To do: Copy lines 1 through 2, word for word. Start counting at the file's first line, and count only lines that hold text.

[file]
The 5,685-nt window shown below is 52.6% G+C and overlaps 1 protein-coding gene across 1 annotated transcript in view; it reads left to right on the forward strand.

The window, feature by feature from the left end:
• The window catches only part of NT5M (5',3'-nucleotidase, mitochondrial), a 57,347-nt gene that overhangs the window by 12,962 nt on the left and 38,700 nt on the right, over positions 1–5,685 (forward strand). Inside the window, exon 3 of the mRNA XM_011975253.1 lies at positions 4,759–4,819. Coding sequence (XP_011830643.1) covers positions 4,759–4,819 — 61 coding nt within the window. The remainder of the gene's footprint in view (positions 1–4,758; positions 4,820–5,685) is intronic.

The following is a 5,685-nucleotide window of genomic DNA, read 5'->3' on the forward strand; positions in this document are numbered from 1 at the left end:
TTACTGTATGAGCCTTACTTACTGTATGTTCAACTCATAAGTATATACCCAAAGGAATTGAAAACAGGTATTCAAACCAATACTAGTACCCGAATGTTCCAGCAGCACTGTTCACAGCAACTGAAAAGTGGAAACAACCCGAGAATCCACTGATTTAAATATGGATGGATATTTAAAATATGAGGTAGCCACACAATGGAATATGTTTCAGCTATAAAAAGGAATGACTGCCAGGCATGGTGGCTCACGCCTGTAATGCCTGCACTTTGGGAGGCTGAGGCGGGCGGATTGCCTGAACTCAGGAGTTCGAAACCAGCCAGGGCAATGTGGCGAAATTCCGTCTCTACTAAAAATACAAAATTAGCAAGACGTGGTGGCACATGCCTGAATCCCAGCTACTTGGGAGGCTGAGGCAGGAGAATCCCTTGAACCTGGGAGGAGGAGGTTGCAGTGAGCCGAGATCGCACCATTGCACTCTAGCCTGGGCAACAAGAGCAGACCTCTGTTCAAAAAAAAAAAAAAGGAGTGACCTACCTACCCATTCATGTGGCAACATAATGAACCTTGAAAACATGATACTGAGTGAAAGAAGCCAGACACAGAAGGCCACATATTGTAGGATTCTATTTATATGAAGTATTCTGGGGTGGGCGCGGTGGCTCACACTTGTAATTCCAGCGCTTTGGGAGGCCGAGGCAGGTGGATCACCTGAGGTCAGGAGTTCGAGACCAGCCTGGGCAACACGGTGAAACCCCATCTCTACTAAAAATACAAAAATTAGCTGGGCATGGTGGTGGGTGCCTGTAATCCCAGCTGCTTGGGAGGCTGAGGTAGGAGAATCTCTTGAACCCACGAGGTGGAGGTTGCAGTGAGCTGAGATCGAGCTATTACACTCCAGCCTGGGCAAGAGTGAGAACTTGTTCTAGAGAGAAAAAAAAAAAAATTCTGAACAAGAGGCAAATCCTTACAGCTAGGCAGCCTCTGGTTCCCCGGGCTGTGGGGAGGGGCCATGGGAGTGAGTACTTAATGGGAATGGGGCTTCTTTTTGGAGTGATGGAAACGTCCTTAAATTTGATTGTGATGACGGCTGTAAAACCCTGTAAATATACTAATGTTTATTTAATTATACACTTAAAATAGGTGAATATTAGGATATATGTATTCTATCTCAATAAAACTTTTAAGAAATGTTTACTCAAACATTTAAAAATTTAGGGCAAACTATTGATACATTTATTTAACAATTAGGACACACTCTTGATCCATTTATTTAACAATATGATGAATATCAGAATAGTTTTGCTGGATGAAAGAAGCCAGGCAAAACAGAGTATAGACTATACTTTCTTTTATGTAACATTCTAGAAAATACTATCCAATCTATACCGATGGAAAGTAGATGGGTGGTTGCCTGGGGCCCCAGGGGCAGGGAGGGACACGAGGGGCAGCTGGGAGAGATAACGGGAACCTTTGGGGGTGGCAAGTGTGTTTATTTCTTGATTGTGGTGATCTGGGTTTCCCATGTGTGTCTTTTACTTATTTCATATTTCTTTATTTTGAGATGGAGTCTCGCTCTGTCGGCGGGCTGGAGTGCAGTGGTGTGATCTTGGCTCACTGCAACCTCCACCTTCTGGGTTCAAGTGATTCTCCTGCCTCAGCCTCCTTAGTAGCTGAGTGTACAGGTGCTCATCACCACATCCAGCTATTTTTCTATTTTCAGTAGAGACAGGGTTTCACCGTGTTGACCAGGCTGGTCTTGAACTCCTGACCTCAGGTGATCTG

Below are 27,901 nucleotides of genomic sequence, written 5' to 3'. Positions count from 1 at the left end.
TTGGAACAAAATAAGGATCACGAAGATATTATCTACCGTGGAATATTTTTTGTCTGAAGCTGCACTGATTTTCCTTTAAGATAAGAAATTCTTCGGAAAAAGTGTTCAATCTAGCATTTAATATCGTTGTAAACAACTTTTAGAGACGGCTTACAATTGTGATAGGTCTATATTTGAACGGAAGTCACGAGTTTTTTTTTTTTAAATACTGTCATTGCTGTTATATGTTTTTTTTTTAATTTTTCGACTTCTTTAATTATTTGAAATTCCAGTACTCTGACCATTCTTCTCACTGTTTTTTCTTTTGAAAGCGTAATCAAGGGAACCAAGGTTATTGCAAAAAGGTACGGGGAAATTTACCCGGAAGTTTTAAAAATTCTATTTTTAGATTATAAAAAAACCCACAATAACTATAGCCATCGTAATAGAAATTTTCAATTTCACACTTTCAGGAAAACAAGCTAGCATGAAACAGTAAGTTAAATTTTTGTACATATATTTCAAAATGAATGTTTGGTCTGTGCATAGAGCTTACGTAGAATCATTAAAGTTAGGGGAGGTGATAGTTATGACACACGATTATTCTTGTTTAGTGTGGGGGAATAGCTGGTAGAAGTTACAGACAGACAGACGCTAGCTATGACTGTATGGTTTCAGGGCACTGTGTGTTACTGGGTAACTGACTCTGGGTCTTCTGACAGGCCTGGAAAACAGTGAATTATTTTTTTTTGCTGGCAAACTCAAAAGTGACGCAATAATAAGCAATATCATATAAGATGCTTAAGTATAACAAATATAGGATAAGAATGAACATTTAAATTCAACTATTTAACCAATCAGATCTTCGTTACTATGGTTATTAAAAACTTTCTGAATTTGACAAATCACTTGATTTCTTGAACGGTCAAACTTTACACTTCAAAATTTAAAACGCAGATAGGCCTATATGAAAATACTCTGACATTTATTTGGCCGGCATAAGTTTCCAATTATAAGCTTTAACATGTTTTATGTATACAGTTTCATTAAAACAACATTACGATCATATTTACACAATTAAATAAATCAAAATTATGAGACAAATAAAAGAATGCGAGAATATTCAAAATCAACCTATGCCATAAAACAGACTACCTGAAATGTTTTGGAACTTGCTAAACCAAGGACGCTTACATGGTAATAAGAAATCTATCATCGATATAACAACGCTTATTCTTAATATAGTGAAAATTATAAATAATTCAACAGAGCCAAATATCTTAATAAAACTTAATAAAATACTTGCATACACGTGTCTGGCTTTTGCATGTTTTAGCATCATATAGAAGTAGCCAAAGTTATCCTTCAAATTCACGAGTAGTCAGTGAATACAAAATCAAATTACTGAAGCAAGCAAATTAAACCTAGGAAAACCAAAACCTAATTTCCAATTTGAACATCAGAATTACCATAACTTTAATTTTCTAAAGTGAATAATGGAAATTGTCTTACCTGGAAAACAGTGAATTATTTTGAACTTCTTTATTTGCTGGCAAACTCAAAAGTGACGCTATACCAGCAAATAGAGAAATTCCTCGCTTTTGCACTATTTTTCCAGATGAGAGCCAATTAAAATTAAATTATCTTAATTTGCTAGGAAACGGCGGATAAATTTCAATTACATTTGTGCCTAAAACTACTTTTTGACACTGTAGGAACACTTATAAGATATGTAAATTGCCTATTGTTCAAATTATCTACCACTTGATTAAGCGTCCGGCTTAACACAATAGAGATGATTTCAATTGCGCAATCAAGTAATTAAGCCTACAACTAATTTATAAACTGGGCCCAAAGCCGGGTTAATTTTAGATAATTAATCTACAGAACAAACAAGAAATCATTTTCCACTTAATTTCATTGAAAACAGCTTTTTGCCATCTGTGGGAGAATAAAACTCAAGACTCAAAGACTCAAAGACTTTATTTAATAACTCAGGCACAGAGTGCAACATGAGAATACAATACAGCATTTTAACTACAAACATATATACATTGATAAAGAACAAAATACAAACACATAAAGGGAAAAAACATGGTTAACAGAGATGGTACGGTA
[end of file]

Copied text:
The 5,685-nt window shown below is 52.6% G+C and overlaps 1 protein-coding gene across 1 annotated transcript in view; it reads left to right on the forward strand.

The window, feature by feature from the left end: